Social Entrepreneurship

Social Entrepreneurship

March 8, 2012
Living-learning community shows intersection of psychology and business

For students in the Social Entrepreneurship living-learning community, studying the basics of effective marketing techniques is just the beginning. The class also is digging in to the psychology that inspires donation behavior, and witnessing directly the impact these motivational strategies can have on a nonprofit organization.

Taught by Jeni Burnette, professor of psychology, and Jeff Pollack, professor of management, the Sophomore Scholars in Residence course began by addressing the overlap between social psychology and business. A key example of the intersection lies in social entrepreneurship, from both the perspective of individuals who initiate nonprofit ventures, and those who choose to support them.

“We look at the reasons people behave in certain ways,” Pollack says. “Then we bring in a socially oriented business and ask what the key messaging is, and how you get people to support that messaging.”

Since none of the students have a background in psychology, Miki Doan, ’14, says that being able to “see how people's minds react to marketing words and strategies, how their personality comes into play, was amazing.”

The class initially was divided into four groups, and each was asked to study a particular pro-social theory. The groups then developed a Facebook marketing campaign based on that theory, and tested the effectiveness. Over fall break, they took a five-day trip to the Dominican Republic, where each group presented their findings and recommendations to Esperanza, a microfinance organization that supports impoverished communities.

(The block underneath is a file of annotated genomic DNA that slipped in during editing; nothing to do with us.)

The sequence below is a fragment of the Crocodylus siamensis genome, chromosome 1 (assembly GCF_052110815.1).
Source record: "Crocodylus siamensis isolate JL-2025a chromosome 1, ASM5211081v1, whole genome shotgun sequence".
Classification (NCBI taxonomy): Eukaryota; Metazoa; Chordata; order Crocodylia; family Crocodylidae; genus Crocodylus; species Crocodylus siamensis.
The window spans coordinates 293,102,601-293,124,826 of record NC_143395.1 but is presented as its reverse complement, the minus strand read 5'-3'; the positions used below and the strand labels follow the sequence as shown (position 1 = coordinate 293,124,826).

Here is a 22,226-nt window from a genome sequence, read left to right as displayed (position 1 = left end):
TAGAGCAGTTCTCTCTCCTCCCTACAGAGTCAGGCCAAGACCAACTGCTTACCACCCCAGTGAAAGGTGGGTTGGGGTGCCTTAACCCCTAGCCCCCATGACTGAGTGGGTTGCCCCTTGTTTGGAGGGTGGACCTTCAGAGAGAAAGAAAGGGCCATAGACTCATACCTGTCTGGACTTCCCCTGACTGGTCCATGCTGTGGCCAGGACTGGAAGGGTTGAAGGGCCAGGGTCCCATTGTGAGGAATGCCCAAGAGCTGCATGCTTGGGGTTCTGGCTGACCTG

“It’s a nice partnership,” says Pollack. “We have a business partner willing to share their records and dealings and finances with us so that they can be more aware of the marketing messages they’re sending out. We went into the partnership saying not, ‘what can Esperanza do for us?’ but almost the opposite — ‘what can we do for Esperanza?’”

Grant Cohen, ’14, a member of the community, enjoyed the opportunity to put theory into practice while helping an organization achieve their mission. “We took everything we learned and turned it into an actual, tangible campaign that Esperanza was able to use,” he says. “It's great that we were able to take something and have Esperanza benefit immediately from it.”

Following the trip, the class was tasked with choosing a focused project to support Esperanza, and developing a campaign to raise money for that project. The lack of potable water in the Dominican Republic resonated with the group, and they collectively decided to raise $25,000 to bring a water purification system to the community. The project has the potential to impact approximately 5,500 families — or 30,000 people — in the surrounding neighborhood.

To initially solicit donations, the class set up a table in the Commons, focusing on small donations from students, faculty, and staff, and created a $10,000 campaign on RocketHub, a crowdfunding website for artists and entrepreneurs. Over the course of the spring semester, the students are collaborating to plan a gala event on March 25, which will also include a silent auction.

“It’s not just about raising money,” says Doan. “It’s also raising awareness about social entrepreneurship and microfinance, and about water scarcity in a developing country. [We want to] show how far one dollar can go.”

Cohen agrees there's much more to the project than collecting donations. “Social entrepreneurship is about creativity and ingenuity. They’re not just giving money to people — they’re giving microloans. It’s up to these individuals to use these loans and create something substantial. It restores basic human rights to people. There’s something really powerful and humanizing about that.”